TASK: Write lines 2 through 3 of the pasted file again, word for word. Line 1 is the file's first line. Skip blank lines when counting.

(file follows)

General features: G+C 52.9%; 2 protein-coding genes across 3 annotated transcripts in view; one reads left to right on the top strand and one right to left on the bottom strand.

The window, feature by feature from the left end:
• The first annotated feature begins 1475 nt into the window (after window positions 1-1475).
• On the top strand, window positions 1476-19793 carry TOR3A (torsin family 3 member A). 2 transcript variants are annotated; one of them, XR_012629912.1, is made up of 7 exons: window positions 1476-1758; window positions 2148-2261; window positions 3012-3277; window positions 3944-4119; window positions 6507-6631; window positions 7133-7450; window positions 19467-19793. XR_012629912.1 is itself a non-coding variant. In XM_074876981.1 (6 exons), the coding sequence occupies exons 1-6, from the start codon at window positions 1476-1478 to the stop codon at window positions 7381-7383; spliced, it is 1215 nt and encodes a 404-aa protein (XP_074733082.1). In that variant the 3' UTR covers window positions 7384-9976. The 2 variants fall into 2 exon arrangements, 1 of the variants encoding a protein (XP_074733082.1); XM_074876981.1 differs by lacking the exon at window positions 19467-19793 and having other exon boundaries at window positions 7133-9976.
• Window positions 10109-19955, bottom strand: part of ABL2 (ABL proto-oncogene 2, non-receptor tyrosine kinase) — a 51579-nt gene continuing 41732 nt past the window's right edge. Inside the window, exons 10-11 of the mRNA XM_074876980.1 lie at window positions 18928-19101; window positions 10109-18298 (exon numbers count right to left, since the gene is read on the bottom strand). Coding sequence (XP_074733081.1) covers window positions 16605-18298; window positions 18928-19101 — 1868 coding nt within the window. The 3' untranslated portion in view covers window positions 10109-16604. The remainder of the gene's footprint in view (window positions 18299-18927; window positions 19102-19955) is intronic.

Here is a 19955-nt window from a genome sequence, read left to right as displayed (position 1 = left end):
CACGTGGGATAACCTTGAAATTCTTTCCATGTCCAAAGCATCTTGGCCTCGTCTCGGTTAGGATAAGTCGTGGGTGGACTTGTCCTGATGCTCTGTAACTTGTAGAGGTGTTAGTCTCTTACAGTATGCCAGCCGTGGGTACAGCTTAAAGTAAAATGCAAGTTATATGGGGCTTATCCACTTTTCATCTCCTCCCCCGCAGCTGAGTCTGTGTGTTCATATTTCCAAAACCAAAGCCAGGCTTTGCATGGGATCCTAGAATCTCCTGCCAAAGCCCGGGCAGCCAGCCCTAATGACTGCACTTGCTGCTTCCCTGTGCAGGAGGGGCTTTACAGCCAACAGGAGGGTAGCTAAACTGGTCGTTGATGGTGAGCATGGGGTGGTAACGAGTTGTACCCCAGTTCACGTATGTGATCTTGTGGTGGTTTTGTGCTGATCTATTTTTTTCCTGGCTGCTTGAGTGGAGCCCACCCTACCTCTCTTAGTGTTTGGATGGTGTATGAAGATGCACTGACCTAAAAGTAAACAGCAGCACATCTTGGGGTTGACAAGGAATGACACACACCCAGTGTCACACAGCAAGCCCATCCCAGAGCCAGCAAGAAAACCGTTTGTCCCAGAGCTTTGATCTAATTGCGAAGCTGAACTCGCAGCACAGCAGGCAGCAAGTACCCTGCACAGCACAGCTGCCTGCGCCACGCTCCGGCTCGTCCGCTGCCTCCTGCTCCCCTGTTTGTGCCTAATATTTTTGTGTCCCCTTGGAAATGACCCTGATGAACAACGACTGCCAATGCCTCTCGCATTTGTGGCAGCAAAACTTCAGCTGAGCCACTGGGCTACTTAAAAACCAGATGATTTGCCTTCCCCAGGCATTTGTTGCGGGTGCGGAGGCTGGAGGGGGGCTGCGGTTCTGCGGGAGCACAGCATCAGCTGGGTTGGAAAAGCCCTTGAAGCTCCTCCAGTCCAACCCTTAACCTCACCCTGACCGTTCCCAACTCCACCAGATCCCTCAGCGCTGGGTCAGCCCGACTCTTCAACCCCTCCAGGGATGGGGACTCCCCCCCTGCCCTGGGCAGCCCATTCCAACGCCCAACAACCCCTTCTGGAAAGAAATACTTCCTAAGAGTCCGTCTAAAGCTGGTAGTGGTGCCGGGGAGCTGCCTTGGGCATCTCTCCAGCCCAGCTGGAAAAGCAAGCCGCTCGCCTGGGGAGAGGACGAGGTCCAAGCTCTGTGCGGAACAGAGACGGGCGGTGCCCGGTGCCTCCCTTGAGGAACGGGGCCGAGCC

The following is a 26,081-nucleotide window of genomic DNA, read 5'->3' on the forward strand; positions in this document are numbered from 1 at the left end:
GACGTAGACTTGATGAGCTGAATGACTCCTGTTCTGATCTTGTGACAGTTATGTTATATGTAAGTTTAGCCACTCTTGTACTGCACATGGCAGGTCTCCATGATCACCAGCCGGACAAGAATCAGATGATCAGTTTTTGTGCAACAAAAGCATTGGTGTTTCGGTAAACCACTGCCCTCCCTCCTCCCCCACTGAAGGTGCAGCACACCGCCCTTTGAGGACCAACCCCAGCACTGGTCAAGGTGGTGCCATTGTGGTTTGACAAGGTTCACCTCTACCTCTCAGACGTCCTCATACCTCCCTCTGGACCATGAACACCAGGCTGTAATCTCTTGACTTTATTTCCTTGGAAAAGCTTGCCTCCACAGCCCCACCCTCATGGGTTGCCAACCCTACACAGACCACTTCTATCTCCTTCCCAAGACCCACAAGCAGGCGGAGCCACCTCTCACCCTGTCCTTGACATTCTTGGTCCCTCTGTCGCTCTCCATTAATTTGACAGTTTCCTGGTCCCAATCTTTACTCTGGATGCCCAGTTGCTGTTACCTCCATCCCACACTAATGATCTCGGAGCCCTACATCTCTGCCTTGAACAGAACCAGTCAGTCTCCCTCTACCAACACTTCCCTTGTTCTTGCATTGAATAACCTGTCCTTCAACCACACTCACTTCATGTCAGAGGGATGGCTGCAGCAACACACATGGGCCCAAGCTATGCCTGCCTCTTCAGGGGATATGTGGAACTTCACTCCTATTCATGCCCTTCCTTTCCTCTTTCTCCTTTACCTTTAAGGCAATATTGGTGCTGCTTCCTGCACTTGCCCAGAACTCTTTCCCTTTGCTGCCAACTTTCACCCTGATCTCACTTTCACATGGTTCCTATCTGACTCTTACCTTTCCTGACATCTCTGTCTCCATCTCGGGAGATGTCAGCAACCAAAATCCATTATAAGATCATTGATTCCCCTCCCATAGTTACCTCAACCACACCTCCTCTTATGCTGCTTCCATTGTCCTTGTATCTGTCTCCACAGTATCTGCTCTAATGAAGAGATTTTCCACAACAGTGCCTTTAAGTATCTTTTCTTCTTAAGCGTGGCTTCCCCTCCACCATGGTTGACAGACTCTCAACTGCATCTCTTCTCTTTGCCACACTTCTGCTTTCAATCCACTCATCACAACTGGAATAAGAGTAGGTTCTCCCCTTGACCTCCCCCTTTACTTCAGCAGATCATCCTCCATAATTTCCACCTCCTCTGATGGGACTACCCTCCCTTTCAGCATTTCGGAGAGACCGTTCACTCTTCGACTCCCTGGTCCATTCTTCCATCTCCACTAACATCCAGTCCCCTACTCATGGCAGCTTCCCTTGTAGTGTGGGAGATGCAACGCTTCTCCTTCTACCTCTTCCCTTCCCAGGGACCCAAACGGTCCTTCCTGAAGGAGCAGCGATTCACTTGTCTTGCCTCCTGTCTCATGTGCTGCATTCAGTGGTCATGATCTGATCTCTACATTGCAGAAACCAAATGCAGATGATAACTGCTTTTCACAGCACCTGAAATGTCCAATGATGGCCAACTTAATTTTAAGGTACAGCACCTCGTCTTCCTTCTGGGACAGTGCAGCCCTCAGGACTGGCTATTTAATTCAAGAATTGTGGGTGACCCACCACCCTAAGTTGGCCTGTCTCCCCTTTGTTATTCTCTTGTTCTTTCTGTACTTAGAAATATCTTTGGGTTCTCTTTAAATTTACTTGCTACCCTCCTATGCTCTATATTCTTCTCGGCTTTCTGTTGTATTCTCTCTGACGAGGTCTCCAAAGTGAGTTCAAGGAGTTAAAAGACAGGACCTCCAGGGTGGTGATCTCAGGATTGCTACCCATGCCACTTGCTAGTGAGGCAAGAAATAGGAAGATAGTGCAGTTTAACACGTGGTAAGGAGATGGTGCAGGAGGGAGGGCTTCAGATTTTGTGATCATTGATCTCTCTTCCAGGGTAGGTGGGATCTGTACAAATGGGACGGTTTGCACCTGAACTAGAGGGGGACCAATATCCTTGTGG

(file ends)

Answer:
The window, feature by feature from the left end:
• The first annotated feature begins 1475 nt into the window (after window positions 1-1475).